Wind throws boats curve in bay battle

Dying currents set back finish of Volvo leg here

four race neck-and-neck

Bay takes wind out of race sails

Sailing

April 18, 2002|By Candus Thomson | Candus Thomson,SUN STAFF

On a good day, the Chesapeake Bay can make a sailor's blood race and nerve endings tingle.

For the eight boats competing in the Volvo Ocean Race, that day wasn't yesterday.

After three days of sprinting up the East Coast from Miami, the 64-foot racing machines entered the bay with a little more than 100 miles to the finish line off Fort McHenry. There, the air went out of their sails and the salt water turned to molasses.

What had been anticipated as a jubilant, champagne-filled ride into Baltimore at 9 p.m. turned into a late-night creep into the sleeping city. The first boats were expected to finish after 2 a.m. today.

Sleep-deprived sailors with leaden arm muscles were mustering their remaining energy for frequent sail changes while trying to avoid making a mistake that could take their boat out of contention.

"Nerves of steel required out here," Amer Sports One skipper Grant Dalton reported on his Web site yesterday afternoon. "This is going to go right down to the wire. I've never felt it so tense before. You could cut the atmosphere on board."

At that time, four boats were within three miles of each other near the mouth of the Potomac River, each looking for the tiniest puff of breeze to pass the others. Crews were working against an ebbing tide that threatened to take back all their meager advances.

Amer Sports One was slogging along at 4.3 knots, but that was quick enough to pass leader News Corp, which was struggling at 4.2 knots. By 5 p.m., News Corp had regained the lead.

But the surprise has been ASSA ABLOY, which in six hours cut 11 miles from the leaders' margin and overtook illbruck Challenge, the race's overall leader. With Chris Larson of Annapolis, a short-race tactician, aboard, the boat was averaging 7.7 knots.

The Swedish boat was beset by problems near the midpoint of the race, first being forced to stop twice to remove gobs of seaweed from the rudder, keel and strut. Then, navigator Mark Rudiger said he accidentally hit the wrong switch in the dark, setting off an explosion that "almost sank the boat."

News Corp, owned by media baron Rupert Murdoch, also managed to pull itself out of a hole. After a horrendous start in Miami on Sunday that placed it nearly 10 minutes behind the pace, News Corp began an aggressive campaign of chasing down the leaders, succeeding in the early hours Tuesday.

But the boat was unable to shake Amer Sports One and illbruck Challenge, and the three reached the mouth of the Chesapeake Bay by late morning yesterday.

At 11 a.m., with 106 miles to the finish, News Corp and Amer Sports One were locked in a bow-to-bow duel, with ASSA ABLOY one mile behind and illbruck another mile back.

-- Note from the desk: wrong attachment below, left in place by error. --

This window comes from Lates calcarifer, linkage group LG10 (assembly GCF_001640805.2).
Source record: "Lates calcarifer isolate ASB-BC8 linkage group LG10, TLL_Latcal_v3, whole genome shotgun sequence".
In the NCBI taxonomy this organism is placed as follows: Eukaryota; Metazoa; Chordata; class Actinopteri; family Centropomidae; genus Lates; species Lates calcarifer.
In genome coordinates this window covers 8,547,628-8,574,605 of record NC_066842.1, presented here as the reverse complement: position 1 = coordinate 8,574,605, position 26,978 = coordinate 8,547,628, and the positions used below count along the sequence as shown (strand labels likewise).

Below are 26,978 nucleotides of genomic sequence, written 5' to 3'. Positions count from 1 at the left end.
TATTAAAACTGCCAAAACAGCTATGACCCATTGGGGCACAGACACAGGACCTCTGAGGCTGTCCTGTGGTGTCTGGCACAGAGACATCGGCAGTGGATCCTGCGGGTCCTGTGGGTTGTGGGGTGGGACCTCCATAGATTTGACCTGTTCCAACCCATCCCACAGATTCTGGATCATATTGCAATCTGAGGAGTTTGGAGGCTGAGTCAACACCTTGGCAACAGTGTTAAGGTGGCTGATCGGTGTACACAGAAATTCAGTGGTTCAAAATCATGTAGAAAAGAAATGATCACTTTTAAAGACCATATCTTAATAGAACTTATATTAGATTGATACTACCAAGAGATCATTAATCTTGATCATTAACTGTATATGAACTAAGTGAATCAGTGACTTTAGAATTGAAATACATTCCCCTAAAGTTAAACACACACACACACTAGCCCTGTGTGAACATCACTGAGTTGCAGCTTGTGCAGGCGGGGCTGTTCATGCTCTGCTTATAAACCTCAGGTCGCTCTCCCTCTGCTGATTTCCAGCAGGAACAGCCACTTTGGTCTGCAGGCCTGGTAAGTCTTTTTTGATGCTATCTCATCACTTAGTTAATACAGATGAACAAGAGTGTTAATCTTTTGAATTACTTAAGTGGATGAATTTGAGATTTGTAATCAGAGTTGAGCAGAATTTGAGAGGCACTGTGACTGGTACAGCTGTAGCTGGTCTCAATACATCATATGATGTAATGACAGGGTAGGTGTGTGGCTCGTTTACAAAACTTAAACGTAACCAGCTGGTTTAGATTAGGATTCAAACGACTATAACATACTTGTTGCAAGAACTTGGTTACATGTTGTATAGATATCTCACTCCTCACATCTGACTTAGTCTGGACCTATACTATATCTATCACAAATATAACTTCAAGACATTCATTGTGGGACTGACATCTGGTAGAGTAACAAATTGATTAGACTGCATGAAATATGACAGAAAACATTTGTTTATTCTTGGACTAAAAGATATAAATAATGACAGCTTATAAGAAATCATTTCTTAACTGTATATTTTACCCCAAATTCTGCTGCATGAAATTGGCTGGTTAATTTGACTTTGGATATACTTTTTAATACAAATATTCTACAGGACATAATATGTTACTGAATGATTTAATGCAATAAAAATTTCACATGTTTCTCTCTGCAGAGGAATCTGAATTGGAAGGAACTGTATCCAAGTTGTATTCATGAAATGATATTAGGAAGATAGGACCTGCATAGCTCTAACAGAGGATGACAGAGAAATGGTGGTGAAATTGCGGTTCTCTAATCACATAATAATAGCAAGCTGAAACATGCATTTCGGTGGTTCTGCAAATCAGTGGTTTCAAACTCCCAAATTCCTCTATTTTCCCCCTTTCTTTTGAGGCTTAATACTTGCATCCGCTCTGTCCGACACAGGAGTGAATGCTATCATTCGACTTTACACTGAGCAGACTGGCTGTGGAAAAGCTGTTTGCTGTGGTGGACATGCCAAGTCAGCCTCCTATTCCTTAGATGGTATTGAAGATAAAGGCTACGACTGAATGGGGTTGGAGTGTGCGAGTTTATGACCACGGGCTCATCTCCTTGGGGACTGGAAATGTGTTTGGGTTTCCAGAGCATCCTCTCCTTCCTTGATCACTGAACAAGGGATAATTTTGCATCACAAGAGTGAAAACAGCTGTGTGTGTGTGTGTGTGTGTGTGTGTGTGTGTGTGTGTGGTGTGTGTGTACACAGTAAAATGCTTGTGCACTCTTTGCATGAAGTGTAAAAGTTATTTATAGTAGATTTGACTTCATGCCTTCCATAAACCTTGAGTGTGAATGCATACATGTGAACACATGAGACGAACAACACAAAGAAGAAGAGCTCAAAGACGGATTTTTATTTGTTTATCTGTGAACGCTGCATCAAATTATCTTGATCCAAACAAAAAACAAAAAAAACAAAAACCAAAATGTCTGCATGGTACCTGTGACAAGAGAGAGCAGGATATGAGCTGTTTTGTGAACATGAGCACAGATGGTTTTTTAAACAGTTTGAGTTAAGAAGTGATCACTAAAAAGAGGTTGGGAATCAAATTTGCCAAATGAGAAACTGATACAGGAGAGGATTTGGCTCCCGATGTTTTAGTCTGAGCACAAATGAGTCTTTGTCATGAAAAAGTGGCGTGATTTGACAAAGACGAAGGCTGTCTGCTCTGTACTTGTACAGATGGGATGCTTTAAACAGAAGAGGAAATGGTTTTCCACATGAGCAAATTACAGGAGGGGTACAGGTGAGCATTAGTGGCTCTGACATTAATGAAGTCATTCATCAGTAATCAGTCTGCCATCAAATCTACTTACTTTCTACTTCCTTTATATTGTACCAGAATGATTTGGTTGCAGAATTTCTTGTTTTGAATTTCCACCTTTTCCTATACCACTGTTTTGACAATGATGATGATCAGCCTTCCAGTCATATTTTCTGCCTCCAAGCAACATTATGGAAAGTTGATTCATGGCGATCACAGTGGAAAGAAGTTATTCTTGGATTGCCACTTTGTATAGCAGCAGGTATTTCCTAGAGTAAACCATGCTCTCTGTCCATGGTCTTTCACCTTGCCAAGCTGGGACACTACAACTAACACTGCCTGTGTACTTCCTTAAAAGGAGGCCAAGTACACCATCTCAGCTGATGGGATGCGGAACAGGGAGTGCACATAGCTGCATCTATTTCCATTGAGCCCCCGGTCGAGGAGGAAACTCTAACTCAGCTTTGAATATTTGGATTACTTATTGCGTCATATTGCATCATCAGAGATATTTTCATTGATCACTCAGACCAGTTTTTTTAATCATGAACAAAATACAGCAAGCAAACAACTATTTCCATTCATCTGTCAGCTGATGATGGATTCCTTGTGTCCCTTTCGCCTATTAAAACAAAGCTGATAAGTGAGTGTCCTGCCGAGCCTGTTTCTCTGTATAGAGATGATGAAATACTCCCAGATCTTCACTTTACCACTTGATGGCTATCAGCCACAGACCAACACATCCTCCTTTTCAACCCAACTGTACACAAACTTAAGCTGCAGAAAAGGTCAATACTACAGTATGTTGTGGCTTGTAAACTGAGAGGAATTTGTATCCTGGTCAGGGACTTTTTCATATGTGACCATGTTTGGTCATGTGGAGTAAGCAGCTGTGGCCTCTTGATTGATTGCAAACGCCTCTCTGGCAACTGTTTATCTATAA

Fifty-five miles behind the leaders, Amer Sports Too, the all-woman boat, and djuice dragons were in a frantic battle to avoid last place, with the women holding a one-mile lead.

In between, involved in their own private struggles with the fickle winds and tricky currents, were SEB, 17 miles out of first place, and Tyco, which was 44 miles back.

Winds continued to drop through the late morning and early afternoon. From 11 a.m. to 2 p.m., the leaders traveled just 16 miles. News Corp had gained a one-mile edge on Amer Sports One and held a two-mile advantage over ASSA ABLOY and illbruck Challenge.

By 5 p.m., the three boats in the back of the pack - djuice, Tyco and Amer Sports Too - were 56 miles behind the leaders and separated from each other by one mile.

The Volvo, which attracts most of the world's greatest sailors, began in Southampton, England, on Sept. 23. The regatta made stops in South Africa, Australia, New Zealand, Brazil and Miami.

The boats will start Leg 7 from the Chesapeake Bay to La Rochelle, France, on April 28. They will then stop in Goteborg, Sweden, before finishing the 32,700-mile journey in Kiel, Germany, about June 9.

Volvo events

Today: Storm Trysail Hemingway Cup finish, at Rusty Scupper, Inner Harbor.

Tomorrow, 5 p.m.: Volvo Ocean Race Welcoming Ceremony at Harborplace Amphitheater.

April 25, 6 p.m.: Volvo Ocean Race prize giving, Power Plant Live.

April 26, 10 a.m.: Maryland Maritime Festival opens, Annapolis City Dock.

April 26, noon: Blessing of the Fleet and Parade of Sail to Annapolis, Inner Harbor West Wall.

April 26, 5 p.m.: Annapolis welcomes Volvo Ocean Race fleet, City Dock.

April 26, 6 p.m.: Annapolis/Eastport Volvo Ocean Race party, Eastport Yacht Club.

April 27, 10 a.m.: Volvo Skippers Forum, Annapolis City Dock.

April 27, 10 a.m.: Restart Festival at Sandy Point State Park opens.

April 28, 9 a.m.: Bay Bridge Walk.

April 28, 10 a.m.: Restart Festival at Sandy Point State Park.

April 28, 10 a.m.: Blessing of the Fleet, Annapolis City Dock. Volvo fleet leaves dock for starting area of Leg 7 to LaRochelle, France.

April 28, 1 p.m.: Restart of Volvo Ocean Race, Leg 7, Annapolis to LaRochelle, France, just north of Bay Bridge.

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